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Michael Rutter achieves 100mph TT milestone on electric bike

'It's absolutely awesome and it's fantastic to do it' - Michael Rutter
Michael Rutter rode into the history books as he became the first rider to complete a 100mph lap on an electric-powered motorcycle at the Isle of Man TT races.

Rutter, riding the American MotoCzysz machine, achieved the milestone with a lap at 104.056mph.

The British Superbike rider pocketed a cheque for £10,000, which was up for grabs to the first competitor to complete the feat.

Rutter beat John McGuinness on the Japanese Mugen Shinden machine, with his team-mate and 2010 winner Mark Miller finishing third.

Only four bikes finished the one-lap race, with Rob Barber taking fourth – some six minutes behind McGuinness.

Rutter narrowly missed out on the chance to collect the £10,000 prize a year ago after he lapped at 99.64mph, but made amends with his third victory on the Mountain Course.

“It's absolutely awesome and it's fantastic to do it,” he said.

“You want it to be dry around here and the problem is you don't know where the damp patches are until you get there.

“If you're peeling into a corner and there's a wet patch, then it's too late.

“But we got away with it and it's brilliant. I might give John [McGuinness] ten quid from the cheque!”

McGuinness, who was competing in the TT Zero race for the first time in its four-year history, said he was delighted to put the Mugen machine on the rostrum at the first attempt.

“This bike had never turned a wheel around here and we'd only had one lap in practice, so we've got so much more data now to bring back for the future,” he said.

“The main priority for us was to finish and we did. The team has done a fantastic job and I thoroughly enjoyed it."

Miller was the fastest rider through the speed trap at Sulby on his MotoCzysz machine at 132mph.

All three riders broke the 100mph barrier, with McGuinness lapping at 102.215mph and Miller at 101.065mph.

Related Pictures

Click on relevant pic to enlarge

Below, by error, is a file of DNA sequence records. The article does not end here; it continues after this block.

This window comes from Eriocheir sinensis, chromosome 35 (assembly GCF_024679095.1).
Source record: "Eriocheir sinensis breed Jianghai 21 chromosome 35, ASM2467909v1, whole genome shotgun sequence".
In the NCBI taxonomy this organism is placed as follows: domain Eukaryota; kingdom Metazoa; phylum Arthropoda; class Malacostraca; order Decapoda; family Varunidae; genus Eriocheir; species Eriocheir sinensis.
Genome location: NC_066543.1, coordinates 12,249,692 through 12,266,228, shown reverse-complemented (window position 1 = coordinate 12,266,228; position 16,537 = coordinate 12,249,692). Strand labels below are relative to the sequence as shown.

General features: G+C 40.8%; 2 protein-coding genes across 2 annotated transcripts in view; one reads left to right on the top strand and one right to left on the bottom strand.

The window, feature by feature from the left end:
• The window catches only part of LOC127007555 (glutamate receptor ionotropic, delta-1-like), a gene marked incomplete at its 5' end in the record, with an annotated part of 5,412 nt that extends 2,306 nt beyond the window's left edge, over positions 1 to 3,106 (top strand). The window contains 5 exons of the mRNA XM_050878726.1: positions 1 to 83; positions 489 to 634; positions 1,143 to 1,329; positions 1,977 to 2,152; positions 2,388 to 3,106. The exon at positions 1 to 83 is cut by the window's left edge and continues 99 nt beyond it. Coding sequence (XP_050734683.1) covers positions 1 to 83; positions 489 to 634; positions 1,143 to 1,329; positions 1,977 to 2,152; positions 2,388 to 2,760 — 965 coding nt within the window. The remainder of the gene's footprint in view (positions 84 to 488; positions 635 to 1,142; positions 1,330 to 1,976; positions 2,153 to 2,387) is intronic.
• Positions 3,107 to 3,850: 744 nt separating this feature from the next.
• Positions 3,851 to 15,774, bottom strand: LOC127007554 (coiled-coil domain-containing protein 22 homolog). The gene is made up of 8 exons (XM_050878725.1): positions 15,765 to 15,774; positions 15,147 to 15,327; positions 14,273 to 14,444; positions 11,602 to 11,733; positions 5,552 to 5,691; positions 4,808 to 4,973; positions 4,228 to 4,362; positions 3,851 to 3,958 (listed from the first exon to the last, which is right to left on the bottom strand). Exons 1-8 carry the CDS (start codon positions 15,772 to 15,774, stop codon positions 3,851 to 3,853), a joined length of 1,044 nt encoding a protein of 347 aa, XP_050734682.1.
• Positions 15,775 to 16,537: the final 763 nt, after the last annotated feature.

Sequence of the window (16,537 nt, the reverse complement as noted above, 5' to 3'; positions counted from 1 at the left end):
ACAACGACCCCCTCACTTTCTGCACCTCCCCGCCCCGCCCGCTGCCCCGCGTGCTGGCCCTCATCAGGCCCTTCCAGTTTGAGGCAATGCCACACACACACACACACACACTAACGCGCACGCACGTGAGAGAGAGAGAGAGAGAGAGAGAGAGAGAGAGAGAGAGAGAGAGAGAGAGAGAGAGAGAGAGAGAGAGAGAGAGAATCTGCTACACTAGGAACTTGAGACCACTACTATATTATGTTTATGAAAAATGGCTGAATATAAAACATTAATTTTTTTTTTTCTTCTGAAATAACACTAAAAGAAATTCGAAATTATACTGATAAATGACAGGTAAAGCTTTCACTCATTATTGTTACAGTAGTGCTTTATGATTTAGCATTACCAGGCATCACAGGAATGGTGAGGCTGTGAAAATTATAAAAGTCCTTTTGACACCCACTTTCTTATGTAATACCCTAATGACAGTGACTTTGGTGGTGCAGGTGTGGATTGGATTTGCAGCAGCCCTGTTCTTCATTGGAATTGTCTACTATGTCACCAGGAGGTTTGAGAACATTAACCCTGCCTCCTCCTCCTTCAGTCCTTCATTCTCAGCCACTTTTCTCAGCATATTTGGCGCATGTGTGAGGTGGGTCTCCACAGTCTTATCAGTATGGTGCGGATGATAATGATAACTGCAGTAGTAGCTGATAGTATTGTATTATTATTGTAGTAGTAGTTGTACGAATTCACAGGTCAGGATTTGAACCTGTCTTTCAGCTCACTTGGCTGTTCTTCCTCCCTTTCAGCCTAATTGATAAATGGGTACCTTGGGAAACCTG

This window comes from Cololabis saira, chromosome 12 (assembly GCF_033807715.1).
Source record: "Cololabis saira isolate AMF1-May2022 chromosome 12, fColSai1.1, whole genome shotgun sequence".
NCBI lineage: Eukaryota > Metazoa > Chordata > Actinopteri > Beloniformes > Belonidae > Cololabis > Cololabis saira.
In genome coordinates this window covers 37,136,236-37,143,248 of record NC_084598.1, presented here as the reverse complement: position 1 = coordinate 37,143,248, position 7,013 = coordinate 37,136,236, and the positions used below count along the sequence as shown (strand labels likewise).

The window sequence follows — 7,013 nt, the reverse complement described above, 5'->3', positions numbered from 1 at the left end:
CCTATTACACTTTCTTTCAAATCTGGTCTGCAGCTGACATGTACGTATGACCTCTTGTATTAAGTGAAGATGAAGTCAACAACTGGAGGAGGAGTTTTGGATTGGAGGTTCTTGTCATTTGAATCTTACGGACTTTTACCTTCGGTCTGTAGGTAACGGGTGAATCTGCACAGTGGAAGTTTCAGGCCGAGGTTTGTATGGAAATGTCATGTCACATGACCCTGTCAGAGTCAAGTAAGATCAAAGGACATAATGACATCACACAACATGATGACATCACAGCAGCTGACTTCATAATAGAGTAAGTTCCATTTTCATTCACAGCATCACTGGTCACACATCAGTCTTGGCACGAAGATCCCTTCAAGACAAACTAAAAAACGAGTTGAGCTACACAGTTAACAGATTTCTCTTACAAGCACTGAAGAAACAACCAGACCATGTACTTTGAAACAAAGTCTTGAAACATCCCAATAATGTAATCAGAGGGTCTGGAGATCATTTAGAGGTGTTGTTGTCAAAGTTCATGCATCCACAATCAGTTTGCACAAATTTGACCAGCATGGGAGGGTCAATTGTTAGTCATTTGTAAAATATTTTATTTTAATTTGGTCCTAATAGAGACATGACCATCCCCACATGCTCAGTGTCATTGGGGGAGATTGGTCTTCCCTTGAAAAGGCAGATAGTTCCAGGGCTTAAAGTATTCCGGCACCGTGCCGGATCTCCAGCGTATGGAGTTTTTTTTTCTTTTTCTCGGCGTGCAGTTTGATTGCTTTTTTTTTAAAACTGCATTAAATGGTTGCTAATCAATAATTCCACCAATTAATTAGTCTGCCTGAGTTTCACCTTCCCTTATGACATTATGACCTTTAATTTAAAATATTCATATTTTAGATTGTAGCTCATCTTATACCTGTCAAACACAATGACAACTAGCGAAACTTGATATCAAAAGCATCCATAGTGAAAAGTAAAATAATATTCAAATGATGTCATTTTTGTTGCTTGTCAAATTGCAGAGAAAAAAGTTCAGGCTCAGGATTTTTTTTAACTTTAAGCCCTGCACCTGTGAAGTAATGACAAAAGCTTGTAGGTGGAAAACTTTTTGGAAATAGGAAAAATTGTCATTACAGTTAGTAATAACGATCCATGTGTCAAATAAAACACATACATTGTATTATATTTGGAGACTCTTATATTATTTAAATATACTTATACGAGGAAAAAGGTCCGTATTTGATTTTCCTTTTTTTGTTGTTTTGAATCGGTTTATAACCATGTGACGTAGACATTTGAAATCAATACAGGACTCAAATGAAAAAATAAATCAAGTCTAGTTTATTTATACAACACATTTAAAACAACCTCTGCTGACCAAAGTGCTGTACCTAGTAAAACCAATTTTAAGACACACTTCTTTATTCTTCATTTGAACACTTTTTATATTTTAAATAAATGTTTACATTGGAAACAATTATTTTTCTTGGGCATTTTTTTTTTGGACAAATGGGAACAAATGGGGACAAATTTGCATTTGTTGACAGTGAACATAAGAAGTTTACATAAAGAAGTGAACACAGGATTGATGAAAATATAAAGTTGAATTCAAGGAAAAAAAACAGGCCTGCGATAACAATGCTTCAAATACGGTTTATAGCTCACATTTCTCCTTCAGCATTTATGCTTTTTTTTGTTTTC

Michael Rutter starts the TT Zero clean emissions race on the MotoCzysz machine
Guy Martin on the Honda Fireblade at the Isle of Man TT.
Dean Harrison, Dan Kneen and Michael Dunlop at the Southern 100.
Michael Dunlop at the Classic TT
Dean Harrison on the Silicone Engineering Kawasaki in the Senior TT.
Peter Hickman in the Senior TT on the Smiths BMW.
Michael Dunlop on the Bennetts Suzuki in the Senior TT.
Bruce Anstey on his way to victory in the TT Zero race.
Guy Martin on the Honda Racing Superbike.
Jochem van den Hoek.
Michael Rutter took victory in the Lightweight TT on the Italian Paton.
Dan Kneen celebrates with his team after sealing his maiden Isle of Man TT rostrum in the Superstock race.
Ian Hutchinson celebrates his Superstock victory.
Ian Hutchinson on his way to victory in the Superstock TT on the Tyco BMW.
Davey Lambert in the RST Superbike race.
A Sidecar narrowly missed spectators in an incident that was captured in a video posted on YouTube.
James Hillier on the JG Speedfit Kawasaki in the opening Supersport TT race.
Michael Dunlop in the Supersport TT.

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June 07, 2012 3:06 PM

What a load of tosh, electric bikes are an exciting new prospect. You have to forget the internal combustion engine and look at it with fresh eyes. This technology is less than a decade old unlike the traditional motorcycle which has been in development since the early 1900's. It took 70 years to go over 100mph on petrol engines. These bikes have taken 4. Granted only the powerplant is different and the modern suspensions etc have helped but there is no need to be so damned pesimstic about what is undeniably the future of personal transportation. We should be excited by the fact that electric bikes are going to be developed in a racing arena because atm electric cars look like slow dogs. As for range, it will come around, so will charging times, but even now these bikes are far more sustainably viable than petrol powered bikes.


June 07, 2012 4:35 PM

Yep but then I'm the sort of person who gets excited by great engineering feats and mankinds ventures towards new horizons. I can see how this must be a terribly mundane thing to a lot of people. Don't worry though theres shiny things on the TV later oh and Big Brother is backkkk :) I for one really want a go on one of these, screaming along at breakneck speeds is of-course incredible fun but from what I've heard riding these things at great speed in sombre silence is quite an experience 'like flying' is what I think one of the riders said. I really don't ride a bike for the noise after all.

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